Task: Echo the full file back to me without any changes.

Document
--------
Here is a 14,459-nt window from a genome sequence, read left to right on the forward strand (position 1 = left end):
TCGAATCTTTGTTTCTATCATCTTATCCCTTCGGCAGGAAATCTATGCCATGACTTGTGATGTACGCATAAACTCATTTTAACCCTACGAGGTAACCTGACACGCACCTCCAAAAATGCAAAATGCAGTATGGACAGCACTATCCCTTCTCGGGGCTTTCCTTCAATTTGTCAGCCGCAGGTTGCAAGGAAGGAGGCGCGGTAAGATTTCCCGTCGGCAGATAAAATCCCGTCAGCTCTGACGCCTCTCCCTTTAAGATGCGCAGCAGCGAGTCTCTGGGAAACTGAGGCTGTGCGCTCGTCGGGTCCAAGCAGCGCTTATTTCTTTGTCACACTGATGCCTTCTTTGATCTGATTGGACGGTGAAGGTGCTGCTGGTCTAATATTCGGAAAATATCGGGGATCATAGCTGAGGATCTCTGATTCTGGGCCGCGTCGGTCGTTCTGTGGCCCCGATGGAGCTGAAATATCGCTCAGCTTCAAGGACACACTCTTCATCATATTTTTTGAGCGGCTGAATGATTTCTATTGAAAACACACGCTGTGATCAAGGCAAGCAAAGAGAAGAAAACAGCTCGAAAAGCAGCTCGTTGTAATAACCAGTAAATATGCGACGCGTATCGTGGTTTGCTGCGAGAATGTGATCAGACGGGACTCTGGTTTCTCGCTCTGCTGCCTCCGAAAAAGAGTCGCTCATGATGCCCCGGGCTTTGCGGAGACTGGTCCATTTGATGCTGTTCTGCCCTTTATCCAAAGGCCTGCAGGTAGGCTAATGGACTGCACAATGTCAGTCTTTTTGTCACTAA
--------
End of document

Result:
Here is a 14,459-nt window from a genome sequence, read left to right on the forward strand (position 1 = left end):
TCGAATCTTTGTTTCTATCATCTTATCCCTTCGGCAGGAAATCTATGCCATGACTTGTGATGTACGCATAAACTCATTTTAACCCTACGAGGTAACCTGACACGCACCTCCAAAAATGCAAAATGCAGTATGGACAGCACTATCCCTTCTCGGGGCTTTCCTTCAATTTGTCAGCCGCAGGTTGCAAGGAAGGAGGCGCGGTAAGATTTCCCGTCGGCAGATAAAATCCCGTCAGCTCTGACGCCTCTCCCTTTAAGATGCGCAGCAGCGAGTCTCTGGGAAACTGAGGCTGTGCGCTCGTCGGGTCCAAGCAGCGCTTATTTCTTTGTCACACTGATGCCTTCTTTGATCTGATTGGACGGTGAAGGTGCTGCTGGTCTAATATTCGGAAAATATCGGGGATCATAGCTGAGGATCTCTGATTCTGGGCCGCGTCGGTCGTTCTGTGGCCCCGATGGAGCTGAAATATCGCTCAGCTTCAAGGACACACTCTTCATCATATTTTTTGAGCGGCTGAATGATTTCTATTGAAAACACACGCTGTGATCAAGGCAAGCAAAGAGAAGAAAACAGCTCGAAAAGCAGCTCGTTGTAATAACCAGTAAATATGCGACGCGTATCGTGGTTTGCTGCGAGAATGTGATCAGACGGGACTCTGGTTTCTCGCTCTGCTGCCTCCGAAAAAGAGTCGCTCATGATGCCCCGGGCTTTGCGGAGACTGGTCCATTTGATGCTGTTCTGCCCTTTATCCAAAGGCCTGCAGGTAGGCTAATGGACTGCACAATGTCAGTCTTTTTGTCACTAA